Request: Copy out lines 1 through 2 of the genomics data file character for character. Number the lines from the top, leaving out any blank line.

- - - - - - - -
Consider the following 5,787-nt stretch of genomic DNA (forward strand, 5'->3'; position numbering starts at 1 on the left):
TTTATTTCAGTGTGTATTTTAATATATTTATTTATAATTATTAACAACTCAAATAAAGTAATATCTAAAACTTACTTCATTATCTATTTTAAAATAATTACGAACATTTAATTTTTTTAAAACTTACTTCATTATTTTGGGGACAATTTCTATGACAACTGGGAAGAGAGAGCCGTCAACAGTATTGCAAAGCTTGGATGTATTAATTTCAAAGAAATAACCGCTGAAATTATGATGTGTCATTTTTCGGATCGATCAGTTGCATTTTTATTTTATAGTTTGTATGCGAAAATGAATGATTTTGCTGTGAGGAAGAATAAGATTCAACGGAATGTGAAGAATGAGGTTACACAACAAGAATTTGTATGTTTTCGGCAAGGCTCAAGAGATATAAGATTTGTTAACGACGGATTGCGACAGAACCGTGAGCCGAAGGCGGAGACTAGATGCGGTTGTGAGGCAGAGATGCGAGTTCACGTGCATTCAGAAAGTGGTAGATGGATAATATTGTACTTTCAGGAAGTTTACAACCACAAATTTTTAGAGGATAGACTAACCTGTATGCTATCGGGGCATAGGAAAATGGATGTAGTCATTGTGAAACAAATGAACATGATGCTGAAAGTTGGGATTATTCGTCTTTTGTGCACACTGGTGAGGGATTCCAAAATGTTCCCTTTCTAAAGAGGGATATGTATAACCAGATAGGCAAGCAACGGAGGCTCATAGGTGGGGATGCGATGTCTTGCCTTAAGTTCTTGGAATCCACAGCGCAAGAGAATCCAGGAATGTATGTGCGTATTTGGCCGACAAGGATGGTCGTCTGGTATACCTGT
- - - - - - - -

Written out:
Consider the following 5,787-nt stretch of genomic DNA (forward strand, 5'->3'; position numbering starts at 1 on the left):
TTTATTTCAGTGTGTATTTTAATATATTTATTTATAATTATTAACAACTCAAATAAAGTAATATCTAAAACTTACTTCATTATCTATTTTAAAATAATTACGAACATTTAATTTTTTTAAAACTTACTTCATTATTTTGGGGACAATTTCTATGACAACTGGGAAGAGAGAGCCGTCAACAGTATTGCAAAGCTTGGATGTATTAATTTCAAAGAAATAACCGCTGAAATTATGATGTGTCATTTTTCGGATCGATCAGTTGCATTTTTATTTTATAGTTTGTATGCGAAAATGAATGATTTTGCTGTGAGGAAGAATAAGATTCAACGGAATGTGAAGAATGAGGTTACACAACAAGAATTTGTATGTTTTCGGCAAGGCTCAAGAGATATAAGATTTGTTAACGACGGATTGCGACAGAACCGTGAGCCGAAGGCGGAGACTAGATGCGGTTGTGAGGCAGAGATGCGAGTTCACGTGCATTCAGAAAGTGGTAGATGGATAATATTGTACTTTCAGGAAGTTTACAACCACAAATTTTTAGAGGATAGACTAACCTGTATGCTATCGGGGCATAGGAAAATGGATGTAGTCATTGTGAAACAAATGAACATGATGCTGAAAGTTGGGATTATTCGTCTTTTGTGCACACTGGTGAGGGATTCCAAAATGTTCCCTTTCTAAAGAGGGATATGTATAACCAGATAGGCAAGCAACGGAGGCTCATAGGTGGGGATGCGATGTCTTGCCTTAAGTTCTTGGAATCCACAGCGCAAGAGAATCCAGGAATGTATGTGCGTATTTGGCCGACAAGGATGGTCGTCTGGTATACCTGT